Grissom: That's not what the evidence says.
Catherine: Well, maybe the evidence is wrong.
Grisson: You can be wrong, I can be wrong, the evidence is just the evidence.
Like a lot of people, I was watching the live feed of the decision of the grand jury regarding an officer-involved shooting in Ferguson, Missouri. Unlike a lot of people who only get their facts from mainstream media and social media, I expected that the grand jury being a group of intelligent people who when presented with the facts would find exactly what they did... that the police officer involved acted within the scope of his duties.
What I couldn't then fathom, were the politicians who stood up afterward and said how "disappointed" they were that justice wasn't served. Really? Did you not sit and listen to the evidence as presented by the prosecutor in the case? No? I guess you were too busy reviewing your cue cards. I guess you were thinking about the great, "It's just like Selma" speech you had your advisors write, since I would think you were at least somewhat intelligent enough to understand that this case had nothing at all to do with the fact, but more how you wanted the public to perceive the facts.
So, let me sum it up for you: A teen decides to rob a convenience store for some cigarillos. We know from the tox screen that he was positive for marijuana, and cigarillos, especially Phillies, are known to be favorites for making blunts.
He assaults the cashier during the robbery. He and his friend (who by the way, gave the most unintelligible and laughable interview about the case) then walk down the middle of the street in disregard for public safety (and their own I guess). When the police officer asks them simply to get on the sidewalk "words are exchanged." You can imagine what those might have been.
The police officer drives off, but then reverses the car when he realizes that the teen is carrying merchandise similar to that which was just reported stolen. He then calls out to the teen and his friend. Things get muddled as everything happened very quickly, but what can be discerned by the evidence is that the teen goes to the police officer's car and there is some kind of a struggle in which shots are fired. The teen runs after getting hit in the hand. The officer gets out of the car after calling for back-up.
At some point the teen stops running and turns around. More shots are fired as the teen possibly starts coming back toward the officer without stopping. When the teen stops, the shooting stops, and then starts again after the teen comes again toward the officer. If you're shot in the back, blood spatter would show a different story than the one presented by the forensics team. And three separate autopsies don't lie. They corroborate the evidence.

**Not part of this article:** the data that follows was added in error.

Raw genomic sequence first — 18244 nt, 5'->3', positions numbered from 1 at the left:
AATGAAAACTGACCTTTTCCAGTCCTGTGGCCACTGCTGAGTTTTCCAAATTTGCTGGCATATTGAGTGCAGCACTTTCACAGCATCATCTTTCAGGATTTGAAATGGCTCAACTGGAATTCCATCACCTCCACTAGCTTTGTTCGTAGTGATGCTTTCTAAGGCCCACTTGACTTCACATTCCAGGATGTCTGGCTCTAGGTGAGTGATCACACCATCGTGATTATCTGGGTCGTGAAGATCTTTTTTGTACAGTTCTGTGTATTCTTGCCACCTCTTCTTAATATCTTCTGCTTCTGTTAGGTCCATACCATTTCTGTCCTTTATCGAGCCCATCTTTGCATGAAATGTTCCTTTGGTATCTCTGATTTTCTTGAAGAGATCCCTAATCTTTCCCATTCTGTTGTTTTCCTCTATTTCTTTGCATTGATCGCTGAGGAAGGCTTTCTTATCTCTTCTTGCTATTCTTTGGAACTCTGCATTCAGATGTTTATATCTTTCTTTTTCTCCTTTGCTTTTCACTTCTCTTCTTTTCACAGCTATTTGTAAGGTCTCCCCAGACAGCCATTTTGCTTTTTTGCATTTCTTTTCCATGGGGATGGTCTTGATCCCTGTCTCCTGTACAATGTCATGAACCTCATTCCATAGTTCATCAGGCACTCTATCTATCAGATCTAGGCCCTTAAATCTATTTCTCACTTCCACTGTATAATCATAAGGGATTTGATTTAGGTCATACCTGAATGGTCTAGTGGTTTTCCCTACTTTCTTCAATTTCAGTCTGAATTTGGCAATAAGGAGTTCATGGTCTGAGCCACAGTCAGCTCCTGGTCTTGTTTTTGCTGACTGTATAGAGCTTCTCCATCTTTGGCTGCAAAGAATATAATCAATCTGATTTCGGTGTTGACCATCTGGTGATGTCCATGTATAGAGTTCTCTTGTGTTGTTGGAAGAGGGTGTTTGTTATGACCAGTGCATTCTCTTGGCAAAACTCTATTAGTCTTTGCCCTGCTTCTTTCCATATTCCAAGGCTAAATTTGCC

Am I sad about the youth? Not really. He was 18. Supposedly accepted and planning to go to "a technical college." But he made several bad choices that resulted in his death, none of which had anything to do with the color of his skin: he decided to rob a store, assaulted a cashier, walked down the middle of a busy street, and did not follow a police officer's instructions. Shot up to this point? No.
But wait, he tussled with the officer, had his thumb shot and ran. Why didn't he just keep running? Why did he turn around? If he put his hands up, it would have been over, but he came toward the cop who then fired. He stopped, the cop stopped, and again, put your hands up... but, he didn't. And, that's why we're here today. And, probably will be for the next several days as the media fuels the racist flames once more and politicians keep trying to compare what's happened to their ancestor's plight during the 1960's and the fight against segregation.
This is nothing like that. This is just another story in the continuum that this current administration has kept on their agenda to promote separation and division in the country. Take away color and this is just another punk kid who thought he was above the law and could do as he pleased. But, you can't take away color because this kid probably thought he was protected by it; as most of the protestors probably think they are now. Because what cop in their right mind would go against them? What white cop anyway...